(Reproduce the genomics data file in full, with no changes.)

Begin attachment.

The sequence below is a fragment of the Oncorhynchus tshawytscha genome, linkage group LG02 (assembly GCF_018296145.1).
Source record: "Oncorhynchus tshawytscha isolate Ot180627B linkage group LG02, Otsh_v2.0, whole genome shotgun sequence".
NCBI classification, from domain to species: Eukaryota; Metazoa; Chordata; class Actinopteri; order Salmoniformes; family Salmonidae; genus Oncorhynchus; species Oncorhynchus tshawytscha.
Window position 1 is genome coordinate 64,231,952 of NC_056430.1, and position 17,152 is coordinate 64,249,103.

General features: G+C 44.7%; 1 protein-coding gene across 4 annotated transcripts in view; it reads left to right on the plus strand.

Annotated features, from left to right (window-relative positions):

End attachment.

The sequence below is a fragment of the Oncorhynchus tshawytscha genome, linkage group LG02 (assembly GCF_018296145.1).
Source record: "Oncorhynchus tshawytscha isolate Ot180627B linkage group LG02, Otsh_v2.0, whole genome shotgun sequence".
NCBI classification, from domain to species: Eukaryota; Metazoa; Chordata; class Actinopteri; order Salmoniformes; family Salmonidae; genus Oncorhynchus; species Oncorhynchus tshawytscha.
Window position 1 is genome coordinate 64,231,952 of NC_056430.1, and position 17,152 is coordinate 64,249,103.

General features: G+C 44.7%; 1 protein-coding gene across 4 annotated transcripts in view; it reads left to right on the plus strand.

Annotated features, from left to right (window-relative positions):